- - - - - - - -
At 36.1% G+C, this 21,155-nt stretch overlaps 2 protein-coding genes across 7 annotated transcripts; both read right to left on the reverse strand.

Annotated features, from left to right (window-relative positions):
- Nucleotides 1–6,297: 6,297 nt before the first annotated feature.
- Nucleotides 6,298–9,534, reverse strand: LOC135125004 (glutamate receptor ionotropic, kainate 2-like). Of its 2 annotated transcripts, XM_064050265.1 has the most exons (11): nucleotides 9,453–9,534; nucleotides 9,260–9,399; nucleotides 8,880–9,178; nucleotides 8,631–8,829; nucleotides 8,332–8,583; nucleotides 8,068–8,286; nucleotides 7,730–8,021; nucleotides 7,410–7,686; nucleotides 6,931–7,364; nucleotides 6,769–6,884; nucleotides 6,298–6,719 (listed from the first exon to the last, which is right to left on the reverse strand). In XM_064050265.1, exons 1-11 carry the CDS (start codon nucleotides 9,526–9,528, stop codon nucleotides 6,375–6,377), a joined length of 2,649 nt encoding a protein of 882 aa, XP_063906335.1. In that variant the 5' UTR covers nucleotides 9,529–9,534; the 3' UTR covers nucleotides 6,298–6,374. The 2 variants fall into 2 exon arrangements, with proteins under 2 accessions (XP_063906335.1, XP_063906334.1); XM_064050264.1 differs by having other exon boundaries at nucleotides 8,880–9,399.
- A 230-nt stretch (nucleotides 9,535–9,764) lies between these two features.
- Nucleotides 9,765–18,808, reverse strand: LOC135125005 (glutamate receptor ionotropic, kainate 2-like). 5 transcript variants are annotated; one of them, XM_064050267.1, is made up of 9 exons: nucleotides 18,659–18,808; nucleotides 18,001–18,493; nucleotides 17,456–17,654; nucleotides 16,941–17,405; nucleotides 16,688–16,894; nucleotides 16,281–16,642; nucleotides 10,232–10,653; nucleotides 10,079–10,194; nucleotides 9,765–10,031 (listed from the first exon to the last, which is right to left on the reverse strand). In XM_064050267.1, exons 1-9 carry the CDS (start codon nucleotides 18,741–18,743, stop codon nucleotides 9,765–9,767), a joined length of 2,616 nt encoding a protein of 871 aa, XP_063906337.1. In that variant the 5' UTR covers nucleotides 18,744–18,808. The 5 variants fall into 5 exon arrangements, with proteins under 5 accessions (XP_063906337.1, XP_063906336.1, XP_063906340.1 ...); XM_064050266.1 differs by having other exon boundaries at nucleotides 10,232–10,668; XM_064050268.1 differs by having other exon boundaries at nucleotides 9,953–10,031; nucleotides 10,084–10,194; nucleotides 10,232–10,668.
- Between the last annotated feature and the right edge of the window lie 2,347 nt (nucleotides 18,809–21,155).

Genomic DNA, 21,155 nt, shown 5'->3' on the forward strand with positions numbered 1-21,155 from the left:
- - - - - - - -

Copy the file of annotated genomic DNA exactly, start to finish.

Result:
At 36.1% G+C, this 21,155-nt stretch overlaps 2 protein-coding genes across 7 annotated transcripts; both read right to left on the reverse strand.

Annotated features, from left to right (window-relative positions):
- Nucleotides 1–6,297: 6,297 nt before the first annotated feature.
- Nucleotides 6,298–9,534, reverse strand: LOC135125004 (glutamate receptor ionotropic, kainate 2-like). Of its 2 annotated transcripts, XM_064050265.1 has the most exons (11): nucleotides 9,453–9,534; nucleotides 9,260–9,399; nucleotides 8,880–9,178; nucleotides 8,631–8,829; nucleotides 8,332–8,583; nucleotides 8,068–8,286; nucleotides 7,730–8,021; nucleotides 7,410–7,686; nucleotides 6,931–7,364; nucleotides 6,769–6,884; nucleotides 6,298–6,719 (listed from the first exon to the last, which is right to left on the reverse strand). In XM_064050265.1, exons 1-11 carry the CDS (start codon nucleotides 9,526–9,528, stop codon nucleotides 6,375–6,377), a joined length of 2,649 nt encoding a protein of 882 aa, XP_063906335.1. In that variant the 5' UTR covers nucleotides 9,529–9,534; the 3' UTR covers nucleotides 6,298–6,374. The 2 variants fall into 2 exon arrangements, with proteins under 2 accessions (XP_063906335.1, XP_063906334.1); XM_064050264.1 differs by having other exon boundaries at nucleotides 8,880–9,399.
- A 230-nt stretch (nucleotides 9,535–9,764) lies between these two features.
- Nucleotides 9,765–18,808, reverse strand: LOC135125005 (glutamate receptor ionotropic, kainate 2-like). 5 transcript variants are annotated; one of them, XM_064050267.1, is made up of 9 exons: nucleotides 18,659–18,808; nucleotides 18,001–18,493; nucleotides 17,456–17,654; nucleotides 16,941–17,405; nucleotides 16,688–16,894; nucleotides 16,281–16,642; nucleotides 10,232–10,653; nucleotides 10,079–10,194; nucleotides 9,765–10,031 (listed from the first exon to the last, which is right to left on the reverse strand). In XM_064050267.1, exons 1-9 carry the CDS (start codon nucleotides 18,741–18,743, stop codon nucleotides 9,765–9,767), a joined length of 2,616 nt encoding a protein of 871 aa, XP_063906337.1. In that variant the 5' UTR covers nucleotides 18,744–18,808. The 5 variants fall into 5 exon arrangements, with proteins under 5 accessions (XP_063906337.1, XP_063906336.1, XP_063906340.1 ...); XM_064050266.1 differs by having other exon boundaries at nucleotides 10,232–10,668; XM_064050268.1 differs by having other exon boundaries at nucleotides 9,953–10,031; nucleotides 10,084–10,194; nucleotides 10,232–10,668.
- Between the last annotated feature and the right edge of the window lie 2,347 nt (nucleotides 18,809–21,155).

Genomic DNA, 21,155 nt, shown 5'->3' on the forward strand with positions numbered 1-21,155 from the left: